Fowls have no sweat glands so that very little moisture is evaporated from the external surface of the body. Very little heat is lost through the skin because of the efficient insulation afforded by the feathers. Also the body is unusually well protected from cold and weather. The kidneys excrete only a very small quantity of water. Nearly all the moisture which escapes from the fowl’s body is passed off through the respiratory apparatus.

It should be plain enough to everyone that an abundance of fresh air at all times is necessary to the well-being of fowls—they must have fresh air. They live fast, have a very active respiratory apparatus, breathe rapidly, require much oxygen for the blood to maintain the normal high temperature, and exhale large quantities of carbonic acid (carbon dioxide) and moisture.

Cause of Damp Houses

Much of the dampness in poultry houses, so-called “house sweating,” is due to the moisture exhaled by the fowls which condenses on the roof boards, ceiling and walls. When this “house sweating” is excessive it is a certain indication that there is not sufficient ventilation or the house is crowded beyond its capacity. Damp, stale air, lacking in oxygen and carrying an excessive amount of carbonic acid, is a common starting point of poultry diseases in closed houses. The fowl is starved for oxygen and her natural power of resistance to disease is weakened or broken down.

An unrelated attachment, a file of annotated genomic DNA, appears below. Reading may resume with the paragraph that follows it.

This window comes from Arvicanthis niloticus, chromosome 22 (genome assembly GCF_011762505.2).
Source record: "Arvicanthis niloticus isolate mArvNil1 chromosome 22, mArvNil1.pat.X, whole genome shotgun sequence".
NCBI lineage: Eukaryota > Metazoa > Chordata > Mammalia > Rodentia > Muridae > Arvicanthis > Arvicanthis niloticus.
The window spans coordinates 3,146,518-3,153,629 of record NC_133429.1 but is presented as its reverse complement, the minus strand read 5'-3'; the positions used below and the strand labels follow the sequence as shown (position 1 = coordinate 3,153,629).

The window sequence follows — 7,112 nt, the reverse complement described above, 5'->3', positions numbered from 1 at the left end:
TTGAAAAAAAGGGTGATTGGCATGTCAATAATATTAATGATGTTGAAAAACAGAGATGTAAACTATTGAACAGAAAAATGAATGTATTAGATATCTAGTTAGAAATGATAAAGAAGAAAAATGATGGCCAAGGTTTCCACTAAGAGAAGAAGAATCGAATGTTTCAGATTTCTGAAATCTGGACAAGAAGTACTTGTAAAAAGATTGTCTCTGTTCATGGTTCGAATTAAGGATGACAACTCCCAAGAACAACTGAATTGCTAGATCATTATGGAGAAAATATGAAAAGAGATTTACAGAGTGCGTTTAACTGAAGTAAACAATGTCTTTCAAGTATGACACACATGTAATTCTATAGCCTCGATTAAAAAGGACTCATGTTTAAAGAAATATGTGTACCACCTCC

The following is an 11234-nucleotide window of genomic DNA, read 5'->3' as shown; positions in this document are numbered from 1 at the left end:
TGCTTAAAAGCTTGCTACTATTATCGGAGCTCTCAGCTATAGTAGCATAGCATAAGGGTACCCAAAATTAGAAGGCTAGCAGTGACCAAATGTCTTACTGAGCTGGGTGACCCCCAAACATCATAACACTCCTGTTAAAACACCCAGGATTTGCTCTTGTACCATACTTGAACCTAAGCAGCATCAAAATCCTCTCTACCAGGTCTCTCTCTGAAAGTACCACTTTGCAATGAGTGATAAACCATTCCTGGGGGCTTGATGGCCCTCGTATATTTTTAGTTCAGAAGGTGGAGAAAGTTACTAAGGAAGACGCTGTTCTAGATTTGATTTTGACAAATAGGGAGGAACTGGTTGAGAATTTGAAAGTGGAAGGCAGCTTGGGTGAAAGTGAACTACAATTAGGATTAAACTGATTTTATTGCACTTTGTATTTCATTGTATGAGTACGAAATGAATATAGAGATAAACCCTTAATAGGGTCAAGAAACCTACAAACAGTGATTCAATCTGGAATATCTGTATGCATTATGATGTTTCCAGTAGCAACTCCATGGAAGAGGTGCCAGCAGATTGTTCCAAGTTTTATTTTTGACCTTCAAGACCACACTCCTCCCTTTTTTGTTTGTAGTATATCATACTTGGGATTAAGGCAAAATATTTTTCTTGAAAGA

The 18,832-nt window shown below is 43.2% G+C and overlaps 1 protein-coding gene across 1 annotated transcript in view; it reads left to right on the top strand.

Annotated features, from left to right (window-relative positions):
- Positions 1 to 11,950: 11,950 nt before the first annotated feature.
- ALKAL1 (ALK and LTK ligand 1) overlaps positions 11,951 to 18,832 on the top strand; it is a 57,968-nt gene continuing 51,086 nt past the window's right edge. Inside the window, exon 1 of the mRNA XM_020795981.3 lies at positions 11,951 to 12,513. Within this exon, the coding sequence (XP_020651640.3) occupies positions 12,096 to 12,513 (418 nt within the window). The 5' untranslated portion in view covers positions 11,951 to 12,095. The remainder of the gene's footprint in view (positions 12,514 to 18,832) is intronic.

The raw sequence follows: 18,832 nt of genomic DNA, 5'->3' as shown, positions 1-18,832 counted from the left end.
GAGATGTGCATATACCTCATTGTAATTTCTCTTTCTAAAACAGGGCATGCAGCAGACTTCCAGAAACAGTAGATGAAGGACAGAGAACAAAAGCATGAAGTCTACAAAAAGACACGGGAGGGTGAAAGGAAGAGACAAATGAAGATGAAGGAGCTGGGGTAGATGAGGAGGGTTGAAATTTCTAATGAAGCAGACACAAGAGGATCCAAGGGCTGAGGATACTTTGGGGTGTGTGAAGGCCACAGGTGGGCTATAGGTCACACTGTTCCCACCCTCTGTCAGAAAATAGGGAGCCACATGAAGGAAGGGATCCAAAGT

The open-front fresh-air building is a practically dry house as it permits free escape of excess moisture, unless roof boards are too close to roosts when a certain amount of moisture is sure to condense on roof boards above roosts and under some conditions may condense on windows in form of frost. The open-front house gives a full and abundant supply of fresh air, with its contained oxygen, all the time. The fresh air supply is particularly important at night to provide for the heavy demands of the sleeping fowls for life-giving, life-supporting oxygen. Fresh air at night is absolutely necessary to provide for normal restorative processes and the maintenance of body heat during sleep. It has been estimated that fully 60% of the total oxygen needed by the body in the 24 hours is required at night.